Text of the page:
B.A. Languages ’03B.B.A. Logistics ’03
M.S. Global Supply Chain Management ’07
Adjunct Professor of Japanese
Hometown: Khabarovsk, Russia
Fun Fact: Has over 500 e-books in three languages in his iBook library
Pop quiz: What do Russia, Japan and Alaska all have in common?
Sure, Russia and Alaska share similar climate and natural environment as well as thousands of years of native and colonial settlement. Japan, to the south, has been a major market for Alaska’s seafood industry. And Alaska boasts language immersion programs in Russian and Japanese through the Anchorage School District. Each unique place has crossed paths in history and in modern times, in good times and in bad.
For UAA alum Alex Salov, Russia, Japan and Alaska are all part of his identity. And he’s an ambassador of each. His connections with UAA can help us connect those dots.
Alex originally came to Alaska in 2000 with a logistics program through Far Eastern State Transport University (FESTU) in his native city of Khabarovsk in Russia. UAA and FESTU have long had a student exchange partnership, so after three years of undergraduate work at FESTU, Alex came to UAA to finish up his degree in logistics.
“When I came here for the first time, I never intended to stay,” admits Alex. “I had my life preplanned in Russia. With me staying in Alaska, life turned around this way. You can see what plans are worth!”
He laughs a hearty laugh as he recollects how his path changed, but it’s not an uncommon story for Alaska transplants. And the more we learn about Alex the more it makes sense.
His mother is a professor of English back in Russia. Her program had a relationship with an English program in Japan. Guilty by association, Alex started studying Japanese in middle school.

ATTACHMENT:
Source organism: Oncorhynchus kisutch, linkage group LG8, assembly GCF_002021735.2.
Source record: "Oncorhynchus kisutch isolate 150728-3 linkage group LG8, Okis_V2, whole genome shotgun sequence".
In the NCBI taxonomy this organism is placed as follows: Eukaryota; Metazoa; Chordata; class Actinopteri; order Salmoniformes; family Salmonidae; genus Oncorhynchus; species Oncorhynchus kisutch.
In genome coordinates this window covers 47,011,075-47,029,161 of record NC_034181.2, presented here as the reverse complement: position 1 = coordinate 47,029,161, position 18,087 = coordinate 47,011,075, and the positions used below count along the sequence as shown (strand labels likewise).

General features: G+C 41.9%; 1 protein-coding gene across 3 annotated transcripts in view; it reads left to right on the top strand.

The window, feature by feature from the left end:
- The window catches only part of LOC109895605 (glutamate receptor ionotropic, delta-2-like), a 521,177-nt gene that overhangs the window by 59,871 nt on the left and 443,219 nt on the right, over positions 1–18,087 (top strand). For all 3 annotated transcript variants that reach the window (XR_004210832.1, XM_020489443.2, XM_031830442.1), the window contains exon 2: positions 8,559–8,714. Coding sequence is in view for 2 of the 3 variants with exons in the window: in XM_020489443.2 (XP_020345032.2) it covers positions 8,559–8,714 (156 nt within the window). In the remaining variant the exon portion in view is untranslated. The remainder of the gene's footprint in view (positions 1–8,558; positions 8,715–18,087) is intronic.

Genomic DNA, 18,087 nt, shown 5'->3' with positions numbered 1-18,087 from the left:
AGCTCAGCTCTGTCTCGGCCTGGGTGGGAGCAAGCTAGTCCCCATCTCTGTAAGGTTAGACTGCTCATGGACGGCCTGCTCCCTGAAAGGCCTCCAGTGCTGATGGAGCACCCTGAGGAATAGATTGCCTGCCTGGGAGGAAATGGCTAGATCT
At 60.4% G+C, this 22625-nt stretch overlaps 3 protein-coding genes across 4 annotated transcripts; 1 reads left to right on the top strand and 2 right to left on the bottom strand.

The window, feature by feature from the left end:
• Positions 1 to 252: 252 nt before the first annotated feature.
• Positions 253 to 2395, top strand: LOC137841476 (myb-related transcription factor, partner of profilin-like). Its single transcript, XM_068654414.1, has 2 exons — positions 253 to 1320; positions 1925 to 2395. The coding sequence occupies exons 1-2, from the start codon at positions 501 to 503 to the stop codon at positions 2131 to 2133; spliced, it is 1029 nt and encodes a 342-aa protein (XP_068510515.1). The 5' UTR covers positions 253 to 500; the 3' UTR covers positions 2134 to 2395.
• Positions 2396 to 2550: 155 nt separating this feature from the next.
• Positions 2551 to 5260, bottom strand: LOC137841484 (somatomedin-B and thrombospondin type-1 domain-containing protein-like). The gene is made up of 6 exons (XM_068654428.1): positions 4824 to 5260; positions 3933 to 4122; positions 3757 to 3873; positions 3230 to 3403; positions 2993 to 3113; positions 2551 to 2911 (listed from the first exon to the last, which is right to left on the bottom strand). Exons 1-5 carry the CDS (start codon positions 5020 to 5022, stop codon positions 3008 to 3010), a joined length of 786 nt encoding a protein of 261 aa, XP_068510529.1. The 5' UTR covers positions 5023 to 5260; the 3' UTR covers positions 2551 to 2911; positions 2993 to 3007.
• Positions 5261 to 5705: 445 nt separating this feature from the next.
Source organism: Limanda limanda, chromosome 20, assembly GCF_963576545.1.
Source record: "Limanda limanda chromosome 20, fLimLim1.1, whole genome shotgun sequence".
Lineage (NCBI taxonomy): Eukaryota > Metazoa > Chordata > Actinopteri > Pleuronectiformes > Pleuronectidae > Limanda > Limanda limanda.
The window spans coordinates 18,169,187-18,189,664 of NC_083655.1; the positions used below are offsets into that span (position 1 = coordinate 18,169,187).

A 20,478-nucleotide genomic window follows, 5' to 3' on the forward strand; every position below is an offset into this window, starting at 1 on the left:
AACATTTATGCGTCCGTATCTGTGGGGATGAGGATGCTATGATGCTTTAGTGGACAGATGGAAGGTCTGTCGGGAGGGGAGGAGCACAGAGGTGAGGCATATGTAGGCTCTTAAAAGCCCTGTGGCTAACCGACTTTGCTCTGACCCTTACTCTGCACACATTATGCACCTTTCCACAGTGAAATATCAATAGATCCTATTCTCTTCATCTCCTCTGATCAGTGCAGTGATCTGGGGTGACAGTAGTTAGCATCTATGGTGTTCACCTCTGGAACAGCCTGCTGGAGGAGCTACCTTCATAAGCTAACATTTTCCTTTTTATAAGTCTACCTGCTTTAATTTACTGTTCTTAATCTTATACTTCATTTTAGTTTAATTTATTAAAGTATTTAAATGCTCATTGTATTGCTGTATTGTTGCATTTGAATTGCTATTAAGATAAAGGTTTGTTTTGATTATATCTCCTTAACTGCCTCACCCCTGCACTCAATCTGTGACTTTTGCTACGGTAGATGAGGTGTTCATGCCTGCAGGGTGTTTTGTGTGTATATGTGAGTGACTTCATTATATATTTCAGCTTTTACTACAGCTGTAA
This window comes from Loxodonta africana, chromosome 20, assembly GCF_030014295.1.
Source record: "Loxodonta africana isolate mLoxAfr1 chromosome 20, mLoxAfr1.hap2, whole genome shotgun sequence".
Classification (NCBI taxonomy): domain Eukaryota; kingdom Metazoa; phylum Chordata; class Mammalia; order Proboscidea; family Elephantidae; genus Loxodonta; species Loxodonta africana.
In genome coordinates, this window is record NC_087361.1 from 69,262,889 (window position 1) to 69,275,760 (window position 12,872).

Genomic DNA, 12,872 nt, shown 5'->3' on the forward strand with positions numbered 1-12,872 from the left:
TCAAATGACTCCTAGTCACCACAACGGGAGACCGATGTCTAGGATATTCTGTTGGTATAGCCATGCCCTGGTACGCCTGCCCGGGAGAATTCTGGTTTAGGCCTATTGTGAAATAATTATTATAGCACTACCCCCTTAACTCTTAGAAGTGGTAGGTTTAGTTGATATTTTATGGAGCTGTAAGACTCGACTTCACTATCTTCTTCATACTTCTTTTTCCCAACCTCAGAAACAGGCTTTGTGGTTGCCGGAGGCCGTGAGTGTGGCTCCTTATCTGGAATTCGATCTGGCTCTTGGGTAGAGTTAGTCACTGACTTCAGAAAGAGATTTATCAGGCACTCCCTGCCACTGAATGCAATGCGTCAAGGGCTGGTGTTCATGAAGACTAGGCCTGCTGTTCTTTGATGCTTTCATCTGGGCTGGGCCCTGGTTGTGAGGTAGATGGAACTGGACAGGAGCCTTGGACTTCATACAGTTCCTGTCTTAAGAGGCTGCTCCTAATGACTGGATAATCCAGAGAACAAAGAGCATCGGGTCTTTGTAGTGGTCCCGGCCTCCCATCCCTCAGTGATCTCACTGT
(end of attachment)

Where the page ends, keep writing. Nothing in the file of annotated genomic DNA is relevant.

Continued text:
“It was sort of being rebellious because my mother was an English teacher,” he kids. But the real reason actually harkened back to business and logistics. “Japan kind of fascinated me; there was a lot of business going on with Japan at the time. They were quite an example of business and economics.”
As Alex started university and continued his studies in Japanese, though, he couldn’t see himself becoming an interpreter for a living. He says, “Your personality is not very visible, you know; you’re interpreting what the other person is saying.” So he settled on a major in logistics with his interest in business. Once he got to UAA, he found himself with some extra time and money so he explored a second degree through the Japanese program here.
Shortly after graduation in 2003, with two degrees in tow, Alex landed a job at World Trade Center Alaska (WTCAK) as well as an adjunct teaching position at UAA. On top of two jobs, he started studying for his master’s degree at UAA as well.
“All at the same time—that was a pretty intense part of life,” he laughs.
Since graduating with his master’s five years ago, that part of his workload has at least let up. But he’s worked his way up from bookkeeper to business operations manager at WTCAK over the last eight years and continues to teach Japanese at UAA.